2019 BMW 5 Series Sedan vs. 2019 Lincoln Continental

Detailed Review, Specifications & Comparison

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The 5 Series Sedan’s pre-crash front seatbelts will tighten automatically in the event the vehicle detects an impending crash, improving protection against injury significantly. The Continental doesn’t offer pre-crash pretensioners.

The 5 Series Sedan has standard Post-Crash Braking, which automatically apply the brakes in the event of a crash to help prevent secondary collisions and prevent further injuries. The Continental doesn’t offer a post collision braking system: in the event of a collision that triggers the airbags, more collisions are possible without the protection of airbags that may have already deployed.

A passive infrared night vision system optional on the 5 Series Sedan helps the driver to more easily detect people, animals or other objects in front of the vehicle at night. Using an infrared camera to detect heat, the system then displays the image on a monitor in the dashboard. The Continental doesn’t offer a night vision system.

Both the 5 Series Sedan and the Continental have standard driver and passenger frontal airbags, front side-impact airbags, side-impact head airbags, front seatbelt pretensioners, plastic fuel tanks, four-wheel antilock brakes, traction control, electronic stability systems to prevent skidding, crash mitigating brakes, daytime running lights, lane departure warning systems, blind spot warning systems, rearview cameras, rear cross-path warning, available all wheel drive and around view monitors.


The 5 Series Sedan’s corrosion warranty is 7 years longer than the Continental’s (12 vs. 5 years).

BMW pays for scheduled maintenance on the 5 Series Sedan for 3 years and 36,000 miles. BMW will pay for oil changes, lubrication and any other required maintenance. Lincoln only pays for the first scheduled maintenance visit on the Continental.


J.D. Power and Associates’ 2018 survey of the owners of three-year-old vehicles provides the long-term dependability statistics that show that BMW vehicles are more reliable than Lincoln vehicles. J.D. Power ranks BMW 8th in reliability, above the industry average. With 6 more problems per 100 vehicles, Lincoln is ranked 10th.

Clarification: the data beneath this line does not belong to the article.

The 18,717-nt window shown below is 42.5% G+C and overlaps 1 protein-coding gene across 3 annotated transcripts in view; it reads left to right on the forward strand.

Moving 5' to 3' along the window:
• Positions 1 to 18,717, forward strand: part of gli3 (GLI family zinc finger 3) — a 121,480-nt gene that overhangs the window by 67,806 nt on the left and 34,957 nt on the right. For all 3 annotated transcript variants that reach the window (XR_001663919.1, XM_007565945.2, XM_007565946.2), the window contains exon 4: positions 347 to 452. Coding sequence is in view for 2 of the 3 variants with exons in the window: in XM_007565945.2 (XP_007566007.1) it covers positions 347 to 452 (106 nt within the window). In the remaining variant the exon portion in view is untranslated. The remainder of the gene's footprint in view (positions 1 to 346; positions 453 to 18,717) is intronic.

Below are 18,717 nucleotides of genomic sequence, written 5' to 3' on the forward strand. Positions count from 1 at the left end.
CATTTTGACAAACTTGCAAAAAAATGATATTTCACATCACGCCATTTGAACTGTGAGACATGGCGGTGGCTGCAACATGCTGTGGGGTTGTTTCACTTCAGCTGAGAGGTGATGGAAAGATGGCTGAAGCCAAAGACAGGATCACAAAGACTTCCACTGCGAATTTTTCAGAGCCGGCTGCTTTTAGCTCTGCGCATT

From surveys of all its subscribers, Consumer Reports’ December 2018 Auto Issue reports that BMW vehicles are more reliable than Lincoln vehicles. Consumer Reports ranks BMW 12 places higher in reliability than Lincoln.


The 5 Series Sedan has more powerful engines than the Continental:




540i 3.0 turbo 6 cyl.

335 HP

330 lbs.-ft.

M550i 4.4 turbo V8

455 HP

480 lbs.-ft.

Continental 3.7 DOHC V6

305 HP

280 lbs.-ft.

Continental 2.7 turbo V6

335 HP

380 lbs.-ft.

Continental 3.0 turbo V6

400 HP

400 lbs.-ft.

As tested in Motor Trend the BMW 5 Series Sedan is faster than the Lincoln Continental twin turbo V6:





Zero to 60 MPH

4.9 sec

3.8 sec

5.9 sec

Quarter Mile

13.5 sec

12.3 sec

14.2 sec

Speed in 1/4 Mile

106.2 MPH

114.7 MPH

99.2 MPH

Fuel Economy and Range

On the EPA test cycle the 5 Series Sedan gets better fuel mileage than the Continental:



5 Series Sedan




2.0 turbo 4 cyl./8-spd. Auto

24 city/34 hwy

17 city/26 hwy

3.7 V6/Auto


3.0 turbo 6 cyl./8-spd. Auto

21 city/29 hwy

18 city/27 hwy

2.7 twin turbo V6/Auto


2.0 turbo 4 cyl./8-spd. Auto

23 city/33 hwy

16 city/24 hwy

3.7 V6/Auto


3.0 turbo 6 cyl./8-spd. Auto

21 city/29 hwy

17 city/25 hwy

2.7 twin turbo V6/Auto




16 city/24 hwy

3.0 twin turbo V6/Auto

Regenerative brakes improve the 5 Series Sedan’s fuel efficiency by converting inertia back into energy instead of wasting it. The Continental doesn’t offer a regenerative braking system.


An eight-speed automatic is standard on the BMW 5 Series Sedan, for better acceleration and lower engine speed on the highway. Only a six-speed automatic is available for the Continental.

The 5 Series Sedan’s launch control uses engine electronics to hold engine RPM’s precisely in order to provide the most stable and rapid acceleration possible, using all of the available traction. The Continental doesn’t offer launch control.

Brakes and Stopping

For better stopping power the M550i’s front brake rotors are larger than those on the Continental:




Front Rotors

14.7 inches

13.9 inches

The 5 Series Sedan’s standard front and rear disc brakes are vented to help dissipate heat for shorter stops with less fading. The rear discs on the Continental are solid, not vented.

The 5 Series Sedan stops much shorter than the Continental:


5 Series Sedan



70 to 0 MPH

168 feet

170 feet

Car and Driver

60 to 0 MPH

103 feet